The Supreme Court’s only reference to the question of whether the formula approach must be applied in Chapter 11 cases appeared in footnote 14 of the opinion, stating that the formula approach works particularly well in the Chapter 13 context because there is no market of willing cramdown lenders, but that in the Chapter 11 context “numerous lenders advertise financing for Chapter 11 debtors in possession.” The footnote further stated, “When picking a cramdown rate in a Chapter 11 case, it might make sense to ask what rate an efficient market would produce.” Thus, the express holding of Till appears to mandate application of the formula approach, while footnote 14 of Till leaves the door open for secured lenders to argue for application of a non-formula, market-based methodology.
District Court’s Momentive Decision
The Supreme Court’s failure to clarify whether the formula approach must be applied in Chapter 11 cases has created confusion and uncertainty. Secured lenders have consistently maintained that the prime plus formula approach does not adequately compensate them for the risks of a restructured loan in the context of a Chapter 11 case.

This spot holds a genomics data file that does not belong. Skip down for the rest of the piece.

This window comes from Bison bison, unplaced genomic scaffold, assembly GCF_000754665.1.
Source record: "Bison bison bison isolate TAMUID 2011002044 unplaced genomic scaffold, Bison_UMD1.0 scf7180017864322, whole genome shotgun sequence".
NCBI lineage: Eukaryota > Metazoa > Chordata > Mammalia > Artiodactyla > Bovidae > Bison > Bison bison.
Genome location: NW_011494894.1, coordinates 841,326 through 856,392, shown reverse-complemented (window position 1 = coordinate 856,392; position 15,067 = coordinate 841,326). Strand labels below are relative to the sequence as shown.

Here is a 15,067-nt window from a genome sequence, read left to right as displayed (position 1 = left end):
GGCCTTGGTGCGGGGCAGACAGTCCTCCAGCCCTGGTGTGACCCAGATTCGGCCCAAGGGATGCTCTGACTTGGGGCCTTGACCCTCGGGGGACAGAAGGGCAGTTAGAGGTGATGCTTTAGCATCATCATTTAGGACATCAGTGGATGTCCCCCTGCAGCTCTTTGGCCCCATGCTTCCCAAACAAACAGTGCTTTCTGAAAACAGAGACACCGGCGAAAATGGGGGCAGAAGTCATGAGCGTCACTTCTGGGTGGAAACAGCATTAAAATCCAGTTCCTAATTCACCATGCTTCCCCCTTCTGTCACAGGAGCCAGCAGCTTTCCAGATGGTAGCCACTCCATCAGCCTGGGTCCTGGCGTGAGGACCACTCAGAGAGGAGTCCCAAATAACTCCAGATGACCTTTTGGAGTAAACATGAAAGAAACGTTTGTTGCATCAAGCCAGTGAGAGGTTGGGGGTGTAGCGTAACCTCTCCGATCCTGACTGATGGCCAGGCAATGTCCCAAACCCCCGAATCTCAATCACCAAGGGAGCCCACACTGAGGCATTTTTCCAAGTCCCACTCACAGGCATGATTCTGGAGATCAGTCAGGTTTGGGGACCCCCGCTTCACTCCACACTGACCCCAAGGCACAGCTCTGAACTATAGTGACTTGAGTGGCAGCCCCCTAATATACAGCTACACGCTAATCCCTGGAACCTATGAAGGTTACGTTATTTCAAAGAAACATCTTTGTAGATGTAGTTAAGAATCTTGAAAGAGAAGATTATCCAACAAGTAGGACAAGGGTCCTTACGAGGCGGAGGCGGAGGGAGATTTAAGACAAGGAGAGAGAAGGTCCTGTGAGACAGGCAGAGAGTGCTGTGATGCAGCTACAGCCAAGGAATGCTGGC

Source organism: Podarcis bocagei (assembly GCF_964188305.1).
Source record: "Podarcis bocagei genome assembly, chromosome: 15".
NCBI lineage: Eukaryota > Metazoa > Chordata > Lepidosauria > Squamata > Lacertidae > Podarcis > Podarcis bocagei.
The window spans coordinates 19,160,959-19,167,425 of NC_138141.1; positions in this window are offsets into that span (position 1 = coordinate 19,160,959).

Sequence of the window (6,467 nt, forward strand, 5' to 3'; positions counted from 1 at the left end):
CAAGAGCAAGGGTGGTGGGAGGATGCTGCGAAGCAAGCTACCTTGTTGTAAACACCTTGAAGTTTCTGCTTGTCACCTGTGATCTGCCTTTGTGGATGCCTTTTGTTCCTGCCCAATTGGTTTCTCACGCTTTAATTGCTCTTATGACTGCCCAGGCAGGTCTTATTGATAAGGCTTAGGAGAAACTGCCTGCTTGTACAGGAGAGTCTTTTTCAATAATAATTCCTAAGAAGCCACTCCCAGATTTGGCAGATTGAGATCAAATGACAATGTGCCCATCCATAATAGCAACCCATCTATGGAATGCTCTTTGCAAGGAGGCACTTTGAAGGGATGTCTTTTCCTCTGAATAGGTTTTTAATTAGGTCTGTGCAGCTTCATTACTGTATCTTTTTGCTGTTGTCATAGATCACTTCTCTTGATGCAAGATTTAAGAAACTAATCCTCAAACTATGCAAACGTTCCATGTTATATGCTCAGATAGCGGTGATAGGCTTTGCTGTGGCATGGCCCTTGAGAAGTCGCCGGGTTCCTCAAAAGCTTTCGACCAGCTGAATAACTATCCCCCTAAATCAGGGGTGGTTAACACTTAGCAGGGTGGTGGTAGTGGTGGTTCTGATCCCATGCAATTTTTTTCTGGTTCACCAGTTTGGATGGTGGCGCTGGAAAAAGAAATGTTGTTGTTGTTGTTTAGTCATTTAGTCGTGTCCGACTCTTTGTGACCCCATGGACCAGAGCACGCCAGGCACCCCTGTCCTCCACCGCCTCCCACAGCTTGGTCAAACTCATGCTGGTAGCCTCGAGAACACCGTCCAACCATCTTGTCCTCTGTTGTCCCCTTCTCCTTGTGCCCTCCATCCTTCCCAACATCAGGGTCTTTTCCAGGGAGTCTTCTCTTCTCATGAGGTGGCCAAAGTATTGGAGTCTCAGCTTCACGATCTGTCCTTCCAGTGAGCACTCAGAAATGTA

The Bankruptcy Court for the Southern District of New York, and the district court on appeal, recently addressed this issue head on in In re MPM Silicones, LLC (“Momentive”).2 In the case, the bankruptcy court held it is appropriate to apply the formula approach in the Chapter 11 context, because the interest rate should “put the creditor in the same economic position it would have been in had it received the value of its allowed claim immediately. The purpose is not to put the creditor in the same position that it would have been in had it arranged a ‘new’ loan.’” On appeal, the district court agreed, seeing no good reason why Chapter 11 creditors, but not Chapter 13 creditors, should be left in the same position had they arranged a new loan. The court indicated it was bound, not only by Till, but also by the decision of the U.S. Court of Appeals for the Second Circuit in In re Valenti the reasoning of which the district court in Momentive found applied in the Chapter 11 context.3 Notably, both courts explicitly stated that the cramdown interest rate should not account for the secured lender’s profit.